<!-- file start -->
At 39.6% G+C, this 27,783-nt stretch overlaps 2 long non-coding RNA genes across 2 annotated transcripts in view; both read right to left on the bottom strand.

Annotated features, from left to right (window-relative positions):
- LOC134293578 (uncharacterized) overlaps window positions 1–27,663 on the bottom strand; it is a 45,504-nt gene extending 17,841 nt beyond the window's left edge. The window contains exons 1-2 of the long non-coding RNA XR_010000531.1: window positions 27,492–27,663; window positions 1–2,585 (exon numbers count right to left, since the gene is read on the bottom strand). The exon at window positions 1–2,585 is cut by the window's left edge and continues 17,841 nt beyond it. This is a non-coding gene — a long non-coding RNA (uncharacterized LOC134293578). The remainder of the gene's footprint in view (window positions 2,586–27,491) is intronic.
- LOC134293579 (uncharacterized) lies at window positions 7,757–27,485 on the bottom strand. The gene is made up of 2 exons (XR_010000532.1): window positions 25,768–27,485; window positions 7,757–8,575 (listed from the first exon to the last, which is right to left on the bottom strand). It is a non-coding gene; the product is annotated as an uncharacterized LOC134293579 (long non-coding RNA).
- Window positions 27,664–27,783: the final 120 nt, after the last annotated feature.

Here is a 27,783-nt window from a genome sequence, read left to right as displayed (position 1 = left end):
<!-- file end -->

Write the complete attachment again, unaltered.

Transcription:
At 39.6% G+C, this 27,783-nt stretch overlaps 2 long non-coding RNA genes across 2 annotated transcripts in view; both read right to left on the bottom strand.

Annotated features, from left to right (window-relative positions):
- LOC134293578 (uncharacterized) overlaps window positions 1–27,663 on the bottom strand; it is a 45,504-nt gene extending 17,841 nt beyond the window's left edge. The window contains exons 1-2 of the long non-coding RNA XR_010000531.1: window positions 27,492–27,663; window positions 1–2,585 (exon numbers count right to left, since the gene is read on the bottom strand). The exon at window positions 1–2,585 is cut by the window's left edge and continues 17,841 nt beyond it. This is a non-coding gene — a long non-coding RNA (uncharacterized LOC134293578). The remainder of the gene's footprint in view (window positions 2,586–27,491) is intronic.
- LOC134293579 (uncharacterized) lies at window positions 7,757–27,485 on the bottom strand. The gene is made up of 2 exons (XR_010000532.1): window positions 25,768–27,485; window positions 7,757–8,575 (listed from the first exon to the last, which is right to left on the bottom strand). It is a non-coding gene; the product is annotated as an uncharacterized LOC134293579 (long non-coding RNA).
- Window positions 27,664–27,783: the final 120 nt, after the last annotated feature.

Here is a 27,783-nt window from a genome sequence, read left to right as displayed (position 1 = left end):